Back on the bus - very hot. We got to Gashena, and couldn't find any further transport to Lalibela. We sat in a hut for 2 hours, then Antoneh asked if we'd rather stay the night, or continue now. We opted to push on again. We blagged passage on a truck piled high with sacks of chilli peppers. The 3 of us crammed into the cab with the driver and his buddy. I was on Stef's lap but that didn't give me much head room. After a bit, Antoneh got out and climbed on the back of the truck, on top of the chillies. If we'd known that was an option we would have gone there to start with!

With more space, we got talking to the driver as best we could. He was a nice guy, and his buddy appeared to be there solely to feed him the tender leaves from the huge bundle of tchat. Tchat is a plant - the leaves are chewed into a paste and have an amphetamine-like effect. Our driver does runs across Ethiopia with his cargo and drives non-stop, surviving on tchat and very little else. He also had a cassette collection, which he proudly showed us. He would put a tape in, then yank it out and fast-forward it by touching the ribbon to his tongue, inserting a small stick through the hole and spinning it around rapidly, grinning all the time. He was never satisfied with the music playing, and so spent most of the time with his eyes off the road, changing tapes and spinning them on his little stick.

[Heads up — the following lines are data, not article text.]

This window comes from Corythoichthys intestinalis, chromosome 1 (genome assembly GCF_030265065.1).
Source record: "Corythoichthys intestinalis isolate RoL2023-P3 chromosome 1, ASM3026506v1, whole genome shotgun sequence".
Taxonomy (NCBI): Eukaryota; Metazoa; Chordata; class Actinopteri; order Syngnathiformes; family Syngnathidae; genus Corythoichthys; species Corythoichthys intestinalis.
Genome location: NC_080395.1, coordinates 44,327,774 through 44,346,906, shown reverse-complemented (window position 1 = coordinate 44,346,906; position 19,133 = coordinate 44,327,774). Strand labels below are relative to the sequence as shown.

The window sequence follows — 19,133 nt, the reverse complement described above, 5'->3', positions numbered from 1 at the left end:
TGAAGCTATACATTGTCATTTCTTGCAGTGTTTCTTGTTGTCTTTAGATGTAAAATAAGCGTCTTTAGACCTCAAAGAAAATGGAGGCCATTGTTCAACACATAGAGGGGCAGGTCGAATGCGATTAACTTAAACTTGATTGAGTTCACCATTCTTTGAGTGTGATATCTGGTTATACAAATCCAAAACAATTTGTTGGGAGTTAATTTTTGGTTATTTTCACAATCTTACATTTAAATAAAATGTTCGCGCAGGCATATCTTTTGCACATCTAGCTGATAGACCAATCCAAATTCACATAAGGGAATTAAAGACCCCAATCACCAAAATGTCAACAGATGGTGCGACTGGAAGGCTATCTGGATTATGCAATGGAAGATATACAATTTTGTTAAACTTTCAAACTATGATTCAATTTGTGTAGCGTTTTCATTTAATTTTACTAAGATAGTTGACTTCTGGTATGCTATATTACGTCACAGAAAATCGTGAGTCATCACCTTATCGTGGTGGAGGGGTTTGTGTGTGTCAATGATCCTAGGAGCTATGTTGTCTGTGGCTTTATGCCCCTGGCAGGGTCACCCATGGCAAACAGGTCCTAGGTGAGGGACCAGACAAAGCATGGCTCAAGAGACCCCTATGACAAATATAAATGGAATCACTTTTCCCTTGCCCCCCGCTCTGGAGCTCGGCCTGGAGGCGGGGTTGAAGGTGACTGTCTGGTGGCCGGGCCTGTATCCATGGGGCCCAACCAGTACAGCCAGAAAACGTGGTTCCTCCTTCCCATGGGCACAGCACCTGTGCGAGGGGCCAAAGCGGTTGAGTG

At one point a cow got separated from the rest of the herd crossing the road and started running down the road ahead of our truck. For some reason, I found it really funny at the time, us driving at snails pace behind this stupid cow that refused to run to the road-side.
The driver also had a disconcerting habit of speeding up for pedestrians. There weren't many people around and no other traffic, but occasionally there'd be a shepherd herding his cows/sheep/donkeys/goats down the road. One small boy got off the road and then deliberately drove some of his donkeys in front of the truck. The driver slammed the brakes on, jumped out and tore off after the child, intending to thrash him. He came back wreathed in smiles, we think he just loves terrorising people...

The sun set behind the mountains, fading them into pastel blues and purples. We tried to take pictures through the flecked and cracked windscreen, held together with car stickers.




On top, Antoneh and another passenger we hadn't noticed were suffering with the cold wind and chillies, which were playing havoc with their sinuses.

We got into Lalibela at 7pm. We had climbed many winding roads and when we got out it was suitably cold for the altitude. We found a nice hotel, Hotel Ashetan, and ate at a little local place, where Stef scared both me and the locals by getting a nose bleed and suddenly sneezing on me. Nice.
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Where I stayed
Hotel Ashetan